Landscapes and Peacefulness

It's been awhile since I have posted something and I realized that I rarely post anything photography wise that is outside of working with my clients. I would like to do my best at keeping this blog photography related in some fashion, but I figure it wouldn't hurt for my readers (you're out there right?) to learn just a little more about me and show off some work when I am photographing for art or for just the plain pleasure and enjoyment of it (that is why I started photography in the first place - because it is fun.)
Well, I have always felt like I have lacked a little in the area of landscape photography. I have always enjoyed looking at others landscapes and love hanging them as art in my home, but I don't always get out there and shoot when I should, like at peak lighting times (like the morning when the light is awesome but my bed is warm and cozy) or take the time to drive way out where beauty and peacefulness really lies. I realized that those are exactly the reasons that I should try some landscapes.

#1.) I want to be a better photographer and keeping growing my skills.
#2.) I want to see a sunrise and step outside of my everyday routine and see the things I am missing.
#3.) I need a little peacefulness and calm. It does my soul good when I feel like I'm going a mile a minute and need a break. I have to take the time to slow down and relax or I just simply won't.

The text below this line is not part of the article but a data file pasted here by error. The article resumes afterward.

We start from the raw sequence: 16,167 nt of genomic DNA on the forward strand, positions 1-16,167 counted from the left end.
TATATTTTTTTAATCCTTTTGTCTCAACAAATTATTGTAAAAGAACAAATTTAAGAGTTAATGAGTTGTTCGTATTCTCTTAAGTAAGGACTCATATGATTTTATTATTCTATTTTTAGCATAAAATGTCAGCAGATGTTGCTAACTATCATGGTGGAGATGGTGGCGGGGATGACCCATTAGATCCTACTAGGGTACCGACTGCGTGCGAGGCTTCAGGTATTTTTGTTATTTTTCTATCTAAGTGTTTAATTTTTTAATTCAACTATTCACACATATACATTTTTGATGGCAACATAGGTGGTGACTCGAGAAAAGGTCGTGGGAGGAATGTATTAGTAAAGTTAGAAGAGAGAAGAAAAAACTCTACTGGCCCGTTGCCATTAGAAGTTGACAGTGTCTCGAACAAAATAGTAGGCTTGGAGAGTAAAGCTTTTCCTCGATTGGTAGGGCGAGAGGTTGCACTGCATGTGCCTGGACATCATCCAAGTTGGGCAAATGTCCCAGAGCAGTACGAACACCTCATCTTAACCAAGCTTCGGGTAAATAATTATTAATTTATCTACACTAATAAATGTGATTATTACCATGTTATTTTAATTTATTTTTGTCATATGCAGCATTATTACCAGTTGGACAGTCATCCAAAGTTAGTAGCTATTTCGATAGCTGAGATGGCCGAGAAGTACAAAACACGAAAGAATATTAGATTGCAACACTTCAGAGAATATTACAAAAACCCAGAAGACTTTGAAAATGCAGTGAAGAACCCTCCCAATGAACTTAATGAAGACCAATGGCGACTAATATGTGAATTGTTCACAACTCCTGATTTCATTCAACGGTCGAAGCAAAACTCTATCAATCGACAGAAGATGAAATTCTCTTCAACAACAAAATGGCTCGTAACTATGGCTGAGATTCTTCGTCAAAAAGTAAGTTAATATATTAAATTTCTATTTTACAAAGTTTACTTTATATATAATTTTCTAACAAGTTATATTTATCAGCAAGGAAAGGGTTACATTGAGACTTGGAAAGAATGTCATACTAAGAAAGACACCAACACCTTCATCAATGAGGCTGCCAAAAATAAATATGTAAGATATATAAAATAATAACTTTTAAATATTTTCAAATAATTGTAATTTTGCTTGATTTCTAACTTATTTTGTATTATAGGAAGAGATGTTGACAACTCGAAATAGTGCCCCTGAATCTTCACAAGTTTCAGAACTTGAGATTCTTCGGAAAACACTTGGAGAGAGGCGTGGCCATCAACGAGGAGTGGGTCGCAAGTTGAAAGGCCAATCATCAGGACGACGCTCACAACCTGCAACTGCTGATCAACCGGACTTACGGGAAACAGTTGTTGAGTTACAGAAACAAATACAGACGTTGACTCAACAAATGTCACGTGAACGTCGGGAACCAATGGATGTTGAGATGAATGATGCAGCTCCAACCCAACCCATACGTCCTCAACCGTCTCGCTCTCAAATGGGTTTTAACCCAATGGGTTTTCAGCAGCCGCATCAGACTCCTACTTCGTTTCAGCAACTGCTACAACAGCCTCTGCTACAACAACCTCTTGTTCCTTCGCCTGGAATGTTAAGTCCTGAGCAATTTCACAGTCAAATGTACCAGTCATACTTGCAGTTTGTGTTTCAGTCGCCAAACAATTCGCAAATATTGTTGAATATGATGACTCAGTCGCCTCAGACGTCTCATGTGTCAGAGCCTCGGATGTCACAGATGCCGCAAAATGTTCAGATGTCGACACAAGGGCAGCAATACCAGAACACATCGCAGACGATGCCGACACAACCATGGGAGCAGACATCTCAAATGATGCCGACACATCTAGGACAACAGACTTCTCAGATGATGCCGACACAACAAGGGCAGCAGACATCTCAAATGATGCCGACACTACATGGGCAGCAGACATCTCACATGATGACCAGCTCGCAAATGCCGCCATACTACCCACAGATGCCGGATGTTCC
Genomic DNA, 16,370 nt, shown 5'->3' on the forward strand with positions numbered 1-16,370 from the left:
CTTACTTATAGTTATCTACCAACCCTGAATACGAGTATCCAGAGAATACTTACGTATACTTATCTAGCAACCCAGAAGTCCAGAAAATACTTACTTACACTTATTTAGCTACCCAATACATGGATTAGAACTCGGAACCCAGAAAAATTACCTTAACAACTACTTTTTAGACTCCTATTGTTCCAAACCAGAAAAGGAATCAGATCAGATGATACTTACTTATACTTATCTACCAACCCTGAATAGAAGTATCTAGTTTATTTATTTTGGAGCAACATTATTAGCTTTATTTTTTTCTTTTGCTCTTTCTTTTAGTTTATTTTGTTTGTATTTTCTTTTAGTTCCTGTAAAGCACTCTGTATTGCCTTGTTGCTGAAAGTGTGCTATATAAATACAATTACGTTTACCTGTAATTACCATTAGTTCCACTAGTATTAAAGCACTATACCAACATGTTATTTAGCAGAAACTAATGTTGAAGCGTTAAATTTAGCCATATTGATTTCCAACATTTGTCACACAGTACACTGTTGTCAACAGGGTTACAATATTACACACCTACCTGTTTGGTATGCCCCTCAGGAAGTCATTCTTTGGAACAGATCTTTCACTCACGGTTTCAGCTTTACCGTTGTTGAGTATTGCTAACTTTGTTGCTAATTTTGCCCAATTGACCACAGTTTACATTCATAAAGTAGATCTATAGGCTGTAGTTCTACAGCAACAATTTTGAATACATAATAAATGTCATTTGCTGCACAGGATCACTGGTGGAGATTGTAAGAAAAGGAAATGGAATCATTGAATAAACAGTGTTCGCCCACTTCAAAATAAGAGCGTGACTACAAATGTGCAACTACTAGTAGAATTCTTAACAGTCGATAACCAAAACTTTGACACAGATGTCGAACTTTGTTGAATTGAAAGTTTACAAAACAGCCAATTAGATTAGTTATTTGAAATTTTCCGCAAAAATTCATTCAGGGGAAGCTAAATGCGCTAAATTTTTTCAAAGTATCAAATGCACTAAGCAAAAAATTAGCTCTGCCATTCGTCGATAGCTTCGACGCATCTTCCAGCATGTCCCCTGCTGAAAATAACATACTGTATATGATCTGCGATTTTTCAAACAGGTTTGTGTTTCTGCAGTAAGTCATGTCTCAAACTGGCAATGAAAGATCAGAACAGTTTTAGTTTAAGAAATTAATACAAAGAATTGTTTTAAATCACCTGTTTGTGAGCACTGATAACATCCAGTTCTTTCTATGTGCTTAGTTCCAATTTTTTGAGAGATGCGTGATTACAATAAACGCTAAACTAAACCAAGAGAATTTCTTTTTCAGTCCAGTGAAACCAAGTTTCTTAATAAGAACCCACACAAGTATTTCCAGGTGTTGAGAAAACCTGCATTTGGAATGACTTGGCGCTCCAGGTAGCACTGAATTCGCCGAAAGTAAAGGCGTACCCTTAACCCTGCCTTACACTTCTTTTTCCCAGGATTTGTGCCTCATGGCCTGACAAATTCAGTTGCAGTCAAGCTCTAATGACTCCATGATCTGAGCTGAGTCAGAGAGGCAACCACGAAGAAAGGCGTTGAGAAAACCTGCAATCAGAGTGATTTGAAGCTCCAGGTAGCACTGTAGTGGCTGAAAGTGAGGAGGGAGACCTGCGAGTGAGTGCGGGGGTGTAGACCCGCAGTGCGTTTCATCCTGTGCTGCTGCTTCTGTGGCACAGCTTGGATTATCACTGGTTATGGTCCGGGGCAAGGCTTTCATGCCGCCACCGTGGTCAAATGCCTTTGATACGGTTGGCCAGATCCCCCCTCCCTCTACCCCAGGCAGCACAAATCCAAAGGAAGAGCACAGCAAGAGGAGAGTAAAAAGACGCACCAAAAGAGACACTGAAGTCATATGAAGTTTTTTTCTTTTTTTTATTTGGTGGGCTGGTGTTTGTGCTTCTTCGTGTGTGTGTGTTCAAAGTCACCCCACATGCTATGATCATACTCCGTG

So, I decided it was high time to get out there and step out of my box. I spent an entire afternoon at Starved Rock State Park. My mother's most favorite place in the entire world. Her cherished wonderland hidden in the flat lands of Illinois. Starved Rock is full of beauty with its long hiking trails through the woods, deep moss covered canyons, and overflowing and towering waterfalls, and most importantly all of the calm and peacefulness I needed. It was a long day hiking, but I enjoyed every second of it. I made some mistakes for my first real "landscape adventure" like

#1.) Carrying a 20lb backpack full of photography gear.
#2.) Hiking for 6 hours with said backpack and very little exercise of late.
#3.) Putting said backpack down on an uneven sandy area near a waterfall and pool of water where it is unstable enough to gain speed while rolling toward its watery grave. (Yes I caught bag just in time, but not without some bruises, wet feet, muddy legs, and almost a heart attack).

I did manage to do a few things right. So if you are wanting to go hiking yourself for some landscapes, I recommend hiking boots for trekking through the mud, layers of clothes (a moister-wicking under layer and a fleece pullover were my choice - think light-weight and packable), and without a doubt, a tripod. Don't take more gear than you really need and be sure to take water and some food. I was grateful I had enough foresight to bring my nalgene bottle and some granola bars. I was pretty wiped with carrying that unnecessary 20 extra pounds on my back.

All in all, I feel like I had some success. You can see my whole collection on my flickr page or just by clicking the link at the top of this blog, called Latest Work.
Here are a few of my favorites from the day.

I thought I should also mention the loss of funding for many Illinois Sate parks and the possible closure of several Southern Illinois parks. If our parks are important to you (and remember Starved Rock featured here is one) then please visit: